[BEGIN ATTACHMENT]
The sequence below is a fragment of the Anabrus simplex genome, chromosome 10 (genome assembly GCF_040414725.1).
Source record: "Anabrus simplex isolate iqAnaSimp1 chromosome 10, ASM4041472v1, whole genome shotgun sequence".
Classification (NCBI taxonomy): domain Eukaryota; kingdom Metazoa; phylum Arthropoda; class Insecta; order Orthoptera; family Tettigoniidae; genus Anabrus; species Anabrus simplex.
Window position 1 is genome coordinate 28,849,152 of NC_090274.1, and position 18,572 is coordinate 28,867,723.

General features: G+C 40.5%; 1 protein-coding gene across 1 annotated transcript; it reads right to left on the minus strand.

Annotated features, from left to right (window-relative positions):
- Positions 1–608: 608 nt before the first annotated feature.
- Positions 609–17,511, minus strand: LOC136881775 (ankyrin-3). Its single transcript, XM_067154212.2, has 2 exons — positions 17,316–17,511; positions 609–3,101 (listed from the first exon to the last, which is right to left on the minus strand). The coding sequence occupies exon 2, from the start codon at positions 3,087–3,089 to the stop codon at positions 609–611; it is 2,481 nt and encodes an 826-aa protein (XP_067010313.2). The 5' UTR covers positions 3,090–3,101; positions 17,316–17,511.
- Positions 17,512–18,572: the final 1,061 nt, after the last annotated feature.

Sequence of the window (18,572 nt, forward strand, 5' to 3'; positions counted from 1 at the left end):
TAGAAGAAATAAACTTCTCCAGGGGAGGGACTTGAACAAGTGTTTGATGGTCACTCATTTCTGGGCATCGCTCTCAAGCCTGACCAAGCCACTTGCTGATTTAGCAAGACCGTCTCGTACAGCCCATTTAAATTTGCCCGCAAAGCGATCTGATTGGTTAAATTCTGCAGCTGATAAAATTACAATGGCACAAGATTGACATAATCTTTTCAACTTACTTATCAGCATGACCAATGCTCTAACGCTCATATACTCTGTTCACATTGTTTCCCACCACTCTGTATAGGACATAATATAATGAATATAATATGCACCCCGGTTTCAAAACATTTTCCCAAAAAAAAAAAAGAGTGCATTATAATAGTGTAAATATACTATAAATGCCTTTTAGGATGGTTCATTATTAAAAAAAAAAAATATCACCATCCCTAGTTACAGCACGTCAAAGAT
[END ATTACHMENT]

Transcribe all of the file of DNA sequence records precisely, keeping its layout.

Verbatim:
The sequence below is a fragment of the Anabrus simplex genome, chromosome 10 (genome assembly GCF_040414725.1).
Source record: "Anabrus simplex isolate iqAnaSimp1 chromosome 10, ASM4041472v1, whole genome shotgun sequence".
Classification (NCBI taxonomy): domain Eukaryota; kingdom Metazoa; phylum Arthropoda; class Insecta; order Orthoptera; family Tettigoniidae; genus Anabrus; species Anabrus simplex.
Window position 1 is genome coordinate 28,849,152 of NC_090274.1, and position 18,572 is coordinate 28,867,723.

General features: G+C 40.5%; 1 protein-coding gene across 1 annotated transcript; it reads right to left on the minus strand.

Annotated features, from left to right (window-relative positions):
- Positions 1–608: 608 nt before the first annotated feature.
- Positions 609–17,511, minus strand: LOC136881775 (ankyrin-3). Its single transcript, XM_067154212.2, has 2 exons — positions 17,316–17,511; positions 609–3,101 (listed from the first exon to the last, which is right to left on the minus strand). The coding sequence occupies exon 2, from the start codon at positions 3,087–3,089 to the stop codon at positions 609–611; it is 2,481 nt and encodes an 826-aa protein (XP_067010313.2). The 5' UTR covers positions 3,090–3,101; positions 17,316–17,511.
- Positions 17,512–18,572: the final 1,061 nt, after the last annotated feature.

Sequence of the window (18,572 nt, forward strand, 5' to 3'; positions counted from 1 at the left end):
TAGAAGAAATAAACTTCTCCAGGGGAGGGACTTGAACAAGTGTTTGATGGTCACTCATTTCTGGGCATCGCTCTCAAGCCTGACCAAGCCACTTGCTGATTTAGCAAGACCGTCTCGTACAGCCCATTTAAATTTGCCCGCAAAGCGATCTGATTGGTTAAATTCTGCAGCTGATAAAATTACAATGGCACAAGATTGACATAATCTTTTCAACTTACTTATCAGCATGACCAATGCTCTAACGCTCATATACTCTGTTCACATTGTTTCCCACCACTCTGTATAGGACATAATATAATGAATATAATATGCACCCCGGTTTCAAAACATTTTCCCAAAAAAAAAAAAGAGTGCATTATAATAGTGTAAATATACTATAAATGCCTTTTAGGATGGTTCATTATTAAAAAAAAAAAATATCACCATCCCTAGTTACAGCACGTCAAAGAT